The Italian Government has agreed with France and Germany to set up a branch of the central division of the Unified Patent Court (UPC) in Milan. The agreement, negotiated for Italy by the Italian Ministries of Foreign Affairs and Justice, will be submitted to the other Contracting States of the Unified Patent Court during the next Administrative Committee meeting in order to be formalised. This is an important result for Italy and for the Lombard capital, the result of a political choice by UPC member states and intense political and diplomatic action by Italy. The Milan branch will rule on important unitary patent disputes from all European countries that have joined the UPC, in sectors relevant to the Italian entrepreneurial system. The founding treaty initially envisaged three seats. Following the exit of the United Kingdom from the EU and the Agreement establishing the UPC, it was discussed whether the seat envisaged in London should be relocated to another location, in addition to the Paris head office and the branch office in Munich.
Italy immediately made a strong case for ensuring that the third seat could be established and nominated Milan, one of Europe’s main hubs in innovation and intellectual property.
This suggestion, in the absence of indications and automatisms in the UPCA, was welcomed by the European partners, in particular by France and Germany.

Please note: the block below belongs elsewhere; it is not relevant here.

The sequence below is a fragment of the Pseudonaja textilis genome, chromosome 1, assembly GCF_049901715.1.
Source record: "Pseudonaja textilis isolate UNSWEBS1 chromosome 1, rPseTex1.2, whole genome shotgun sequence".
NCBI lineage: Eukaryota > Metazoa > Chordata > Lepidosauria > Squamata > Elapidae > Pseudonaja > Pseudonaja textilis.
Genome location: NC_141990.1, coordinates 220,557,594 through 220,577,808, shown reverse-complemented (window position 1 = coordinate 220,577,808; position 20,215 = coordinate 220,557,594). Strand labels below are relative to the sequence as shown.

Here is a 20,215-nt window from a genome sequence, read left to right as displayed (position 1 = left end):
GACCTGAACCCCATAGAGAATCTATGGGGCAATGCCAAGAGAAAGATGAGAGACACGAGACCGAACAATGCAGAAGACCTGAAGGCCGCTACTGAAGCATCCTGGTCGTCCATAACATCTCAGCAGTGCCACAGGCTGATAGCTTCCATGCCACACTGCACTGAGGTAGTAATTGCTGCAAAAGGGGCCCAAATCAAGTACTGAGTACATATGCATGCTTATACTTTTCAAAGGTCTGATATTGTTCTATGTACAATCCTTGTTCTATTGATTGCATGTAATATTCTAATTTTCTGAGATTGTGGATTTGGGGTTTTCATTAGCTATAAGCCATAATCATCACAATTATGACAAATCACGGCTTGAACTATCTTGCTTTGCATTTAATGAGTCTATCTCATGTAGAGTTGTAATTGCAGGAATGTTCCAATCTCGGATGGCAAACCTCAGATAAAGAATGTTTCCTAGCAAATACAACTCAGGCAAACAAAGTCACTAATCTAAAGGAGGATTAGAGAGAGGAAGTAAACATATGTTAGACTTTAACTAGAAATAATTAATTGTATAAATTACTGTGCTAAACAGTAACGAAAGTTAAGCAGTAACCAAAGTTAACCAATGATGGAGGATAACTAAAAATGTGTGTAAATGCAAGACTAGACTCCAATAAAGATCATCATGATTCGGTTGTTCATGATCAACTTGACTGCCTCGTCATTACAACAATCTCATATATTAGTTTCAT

In recent weeks, the Government, in agreement with the local authorities, has been completing the legal and operational procedures required for the seat to be established and operational within a year. The member states of the UPC have recognised the merits and objective reasons in support of Milan’s candidacy. The launch of the Unified Patent Court (UPC) on 1 June 2023 is a milestone for the industrial property sector at the European level. It is a successful culmination of decades of negotiations in Europe, introducing a new supranational dispute resolution instrument for European patents. As the UPC is a completely new system, the Government has ensured that the decision is in any case subject to an early review clause in 2026, much earlier than already foreseen in the Agreement (2030), which will allow for an early assessment of whether it is functioning properly, and to correct any imbalances.